Ode to Olive Leaf Extract and Its Health Benefits

Olive leaf extract
Olive leaf extract

The health benefits of olive oil, which is the result of what is pressed from the tiny fruits of the olive tree (Olea europaea), are much broadcast in consumer and scientific media, but what about olive leaves? Do they, too, harbor bennies we should know more about for ourselves and our loved ones?

So glad you asked!

Tell me about olive leaf extract health benefits

Olive leaf extract provides a unique and biologically active molecule called oleuropein, a polyphenol that has been associated with a variety of health benefits, which we will discuss below. For now, it's important to know that oleuropein is found not only in the olive fruit itself but in the leaves as well, which is why olive leaf extract has become the focus of attention from researchers. One reason this finding is of interest is that some people would prefer reaping the health benefits of olives from the leaves rather than the oil, or they may like to get them from both. The choice is up to you!

Before we launch into the bennies of olive leaf extract, let's look at oleuropein for a moment. This substance not only gives olive oils their distinctive pungent flavor, it is also packed with antioxidant, disease-fighting, and anti-inflammatory properties. In addition, there is the possibility that oleuropein may have some cancer-fighting effects, as has been demonstrated in animals.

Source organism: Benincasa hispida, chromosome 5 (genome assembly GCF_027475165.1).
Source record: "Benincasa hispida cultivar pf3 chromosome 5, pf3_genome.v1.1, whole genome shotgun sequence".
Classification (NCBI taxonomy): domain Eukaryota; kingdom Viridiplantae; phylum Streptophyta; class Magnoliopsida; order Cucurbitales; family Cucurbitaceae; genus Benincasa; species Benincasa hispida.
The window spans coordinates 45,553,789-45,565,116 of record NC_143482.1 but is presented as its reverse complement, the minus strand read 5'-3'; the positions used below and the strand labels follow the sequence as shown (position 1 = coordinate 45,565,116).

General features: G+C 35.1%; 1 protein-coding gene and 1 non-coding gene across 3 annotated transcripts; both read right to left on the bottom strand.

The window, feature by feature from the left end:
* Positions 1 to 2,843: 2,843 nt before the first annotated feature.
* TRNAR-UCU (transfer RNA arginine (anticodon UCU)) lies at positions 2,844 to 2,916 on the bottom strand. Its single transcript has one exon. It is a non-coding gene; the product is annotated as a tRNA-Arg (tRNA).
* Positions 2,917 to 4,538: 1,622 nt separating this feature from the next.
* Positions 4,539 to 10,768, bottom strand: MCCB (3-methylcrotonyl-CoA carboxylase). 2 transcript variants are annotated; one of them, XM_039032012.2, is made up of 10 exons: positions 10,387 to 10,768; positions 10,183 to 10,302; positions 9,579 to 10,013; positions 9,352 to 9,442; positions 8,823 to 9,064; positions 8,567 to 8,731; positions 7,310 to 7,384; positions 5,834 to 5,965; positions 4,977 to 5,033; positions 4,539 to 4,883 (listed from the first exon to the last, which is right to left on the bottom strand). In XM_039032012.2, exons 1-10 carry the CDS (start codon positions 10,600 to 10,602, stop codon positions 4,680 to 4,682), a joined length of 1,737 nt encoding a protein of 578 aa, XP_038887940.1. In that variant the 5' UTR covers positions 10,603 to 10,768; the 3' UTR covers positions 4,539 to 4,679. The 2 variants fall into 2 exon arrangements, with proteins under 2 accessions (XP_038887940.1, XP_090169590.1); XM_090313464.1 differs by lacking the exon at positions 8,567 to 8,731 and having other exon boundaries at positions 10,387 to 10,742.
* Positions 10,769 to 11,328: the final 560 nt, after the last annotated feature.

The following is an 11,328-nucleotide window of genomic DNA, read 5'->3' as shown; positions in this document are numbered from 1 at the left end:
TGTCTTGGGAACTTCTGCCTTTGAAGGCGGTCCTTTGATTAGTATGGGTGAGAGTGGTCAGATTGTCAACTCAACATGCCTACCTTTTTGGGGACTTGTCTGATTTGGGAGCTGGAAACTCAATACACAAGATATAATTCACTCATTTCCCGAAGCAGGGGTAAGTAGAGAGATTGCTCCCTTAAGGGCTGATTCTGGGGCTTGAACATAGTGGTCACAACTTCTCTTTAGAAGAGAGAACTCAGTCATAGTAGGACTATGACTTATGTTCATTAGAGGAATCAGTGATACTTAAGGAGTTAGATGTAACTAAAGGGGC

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What are the health benefits of olive leaf extract?

The health benefits of olive leaf extract are wide, ranging from your head to your toes. For example, olive leaf extract:

  • Lowers blood pressure. In a 2017 international study, the authors found that use of olive leaf extract lowered blood pressure without undue side effects. The remedy also resulted in a drop in total cholesterol, low-density lipoprotein (LDL) cholesterol, and triglycerides.
  • Provides neuroprotection. Oleuropein can help prevent damage to the body's nervous system. It's been suggested that olive leaf extract can fight against the loss of dopamine neurons that are associated with the nervous system disease, Parkinson's.
  • Aids with diabetes. Among animal studies of type 2 diabetes, taking olive leaf extract has resulted in reduced hyperglycemia, lower hyperinsulinemia, reduced levels of oxidative stress such as blood glucose and plasma malondialdehyte, and decreased serum glucose while also increasing serum insulin levels. In people, olive leaf extract has lowered blood sugar levels and fasting plasma insulin levels.
  • Reduces the risk of cancer. Thus far, there hasn't been a lot of research into the cancer-fighting benefits of olive leaf extract. However, the authors of at least one study have reported that the extract can stop cancerous cell growth.
  • Battles inflammation. In animal studies of olive leaf extract in colitis and Crohn's disease, results have been promising. In a 2017 study, for example, the extract was helpful in mouse models of colitis. In addition, the extract reduced the production of inflammatory markers in samples of people with Crohn's disease.